Voters wait to cast their ballot early in Ohio. (AP Photo/Mark Duncan.)
Yesterday The New York Times ran a front-page feature on attempts by Democrats, both in the White House and on Capitol Hill, to pass reforms to fix the scandalously long lines faced by voters at the polls last November. It comes the same day that the Virginia House and Senate passed a bill to disallow the use of a utility bill, pay stub, bank statement, government check or Social Security card as acceptable identification to present at the polls—making it, of course, all the harder for traditionally Democratic constituencies in this crucial battleground state to have their voice heard at the ballot box.
Nation readers will be well aware of the problem, of how profoundly it contributes to our democracy deficit in America, and how neatly it notches with Republican attempts (defensive, they always claim) to sabotage Democratic turnout, at least since future Supreme Court Chief Justice William Rehnquist was spied intimidating Hispanic voters at Phoenix polling places in 1962. Like me, you probably keep a catalogue in your mind of the most excruciating examples thereunto, like, in this last election, the fact that the Florida ballot was larded with so many right-wing referenda that had to be printed in full, and was so confusing, that it caused four- and five-hour lines even in precincts that weren’t all that crowded.
Now, the Times piece is swell. It reports research such as the study done at MIT that determined that blacks and Hispanics waited an average of twice as long to vote as whites; work by an Ohio State professor and the Orlando Sentinel concluding that more than 20,000 Florida voters “gave up in frustration” rather than stick out the long lines; and a New York Times/CBS News poll that found 18 percent of Democrats waited at least a half-hour to vote compared to 9 percent of Republicans. Pretty damned damning. “Democrats in the House and Senate,” they note, “have already introduced bills that would require states to provide online voter registration and allow at least 15 days of early voting, among other things,” reports the Times. James Clybourn, the black South Carolina representative and assistant House Democratic leader, said of Obama, “I think he’s going to devote pretty significant political resources to bear on this question.”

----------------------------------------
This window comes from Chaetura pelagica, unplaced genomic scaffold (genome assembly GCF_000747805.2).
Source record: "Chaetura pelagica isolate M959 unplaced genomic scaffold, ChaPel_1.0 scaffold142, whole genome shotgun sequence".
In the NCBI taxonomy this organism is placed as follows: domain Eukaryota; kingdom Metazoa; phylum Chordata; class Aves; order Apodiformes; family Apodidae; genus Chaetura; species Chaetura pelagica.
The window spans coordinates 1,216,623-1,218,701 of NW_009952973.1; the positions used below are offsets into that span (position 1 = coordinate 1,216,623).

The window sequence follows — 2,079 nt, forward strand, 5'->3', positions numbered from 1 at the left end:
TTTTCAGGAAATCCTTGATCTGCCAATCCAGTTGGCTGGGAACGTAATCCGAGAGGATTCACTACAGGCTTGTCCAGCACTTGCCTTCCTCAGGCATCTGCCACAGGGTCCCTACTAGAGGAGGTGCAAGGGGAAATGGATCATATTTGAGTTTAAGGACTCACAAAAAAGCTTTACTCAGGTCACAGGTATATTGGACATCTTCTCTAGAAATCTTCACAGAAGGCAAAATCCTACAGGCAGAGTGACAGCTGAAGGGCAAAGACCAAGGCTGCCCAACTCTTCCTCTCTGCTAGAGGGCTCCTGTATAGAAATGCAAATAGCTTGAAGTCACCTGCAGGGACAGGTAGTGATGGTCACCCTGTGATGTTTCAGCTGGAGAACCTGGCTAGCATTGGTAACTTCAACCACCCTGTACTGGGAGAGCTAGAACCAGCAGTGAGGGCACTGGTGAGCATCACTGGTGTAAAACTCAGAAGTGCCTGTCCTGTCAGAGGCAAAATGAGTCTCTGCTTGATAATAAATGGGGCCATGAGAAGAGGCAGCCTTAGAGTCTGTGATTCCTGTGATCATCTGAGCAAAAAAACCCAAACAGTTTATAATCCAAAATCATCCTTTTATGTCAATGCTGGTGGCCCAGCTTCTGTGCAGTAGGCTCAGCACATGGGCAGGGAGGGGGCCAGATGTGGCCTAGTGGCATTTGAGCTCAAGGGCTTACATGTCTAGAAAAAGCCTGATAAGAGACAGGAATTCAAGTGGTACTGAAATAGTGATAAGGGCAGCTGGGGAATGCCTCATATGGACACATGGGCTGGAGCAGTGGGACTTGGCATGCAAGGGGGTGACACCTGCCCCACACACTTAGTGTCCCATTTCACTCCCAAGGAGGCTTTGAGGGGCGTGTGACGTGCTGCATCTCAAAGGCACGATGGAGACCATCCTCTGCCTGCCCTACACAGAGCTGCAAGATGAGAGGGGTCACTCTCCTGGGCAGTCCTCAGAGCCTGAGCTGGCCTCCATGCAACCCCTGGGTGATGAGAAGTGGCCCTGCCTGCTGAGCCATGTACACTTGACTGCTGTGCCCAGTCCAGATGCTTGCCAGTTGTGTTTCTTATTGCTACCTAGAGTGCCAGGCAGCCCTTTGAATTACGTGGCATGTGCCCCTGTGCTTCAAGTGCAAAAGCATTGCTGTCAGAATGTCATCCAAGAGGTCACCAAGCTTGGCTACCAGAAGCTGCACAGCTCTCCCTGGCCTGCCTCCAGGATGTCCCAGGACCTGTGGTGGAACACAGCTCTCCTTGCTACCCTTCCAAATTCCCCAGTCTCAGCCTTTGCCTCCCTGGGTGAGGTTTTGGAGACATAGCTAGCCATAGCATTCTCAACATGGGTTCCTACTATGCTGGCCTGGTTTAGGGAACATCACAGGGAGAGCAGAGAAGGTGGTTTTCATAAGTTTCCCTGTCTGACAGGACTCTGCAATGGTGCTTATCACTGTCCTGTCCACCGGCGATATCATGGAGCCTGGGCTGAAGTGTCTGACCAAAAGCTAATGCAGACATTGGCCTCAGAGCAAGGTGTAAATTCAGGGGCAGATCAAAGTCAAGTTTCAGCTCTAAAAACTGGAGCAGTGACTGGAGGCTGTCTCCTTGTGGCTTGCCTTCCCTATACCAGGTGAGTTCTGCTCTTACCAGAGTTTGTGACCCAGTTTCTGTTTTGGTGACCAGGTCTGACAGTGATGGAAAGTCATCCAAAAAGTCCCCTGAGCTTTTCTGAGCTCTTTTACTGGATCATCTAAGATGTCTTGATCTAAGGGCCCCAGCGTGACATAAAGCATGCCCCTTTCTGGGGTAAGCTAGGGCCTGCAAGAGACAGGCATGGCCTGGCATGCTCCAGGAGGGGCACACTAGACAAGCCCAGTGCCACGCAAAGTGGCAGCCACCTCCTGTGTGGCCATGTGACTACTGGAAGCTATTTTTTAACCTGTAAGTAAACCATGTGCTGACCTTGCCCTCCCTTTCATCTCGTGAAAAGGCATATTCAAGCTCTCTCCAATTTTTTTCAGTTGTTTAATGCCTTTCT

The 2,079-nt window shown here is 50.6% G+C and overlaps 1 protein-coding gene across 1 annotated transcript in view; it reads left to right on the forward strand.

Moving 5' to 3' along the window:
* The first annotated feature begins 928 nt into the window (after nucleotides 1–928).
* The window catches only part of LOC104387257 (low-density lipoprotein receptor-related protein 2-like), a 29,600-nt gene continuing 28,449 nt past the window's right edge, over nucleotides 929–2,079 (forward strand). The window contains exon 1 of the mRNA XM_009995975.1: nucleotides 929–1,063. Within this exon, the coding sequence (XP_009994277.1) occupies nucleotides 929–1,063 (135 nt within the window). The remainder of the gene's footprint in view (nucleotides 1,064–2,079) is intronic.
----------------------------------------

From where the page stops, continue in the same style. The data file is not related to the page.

But the Times piece also suffers a damning lacuna. It doesn’t note that the President and Congress have little or no constitutional authority upon which to act. Here’s a dull two-by-four to the head to all of you hoping Washington can fix the voting problem. It is one of the best kept secrets in our political life: There is no federal right to vote for Congress to guarantee. I’d be glad to be corrected, but as best I can tell, that means that technically, in almost every case, a state can make it as hard as it wants for its citizens to vote, and there’s practically nothing DC can do about it.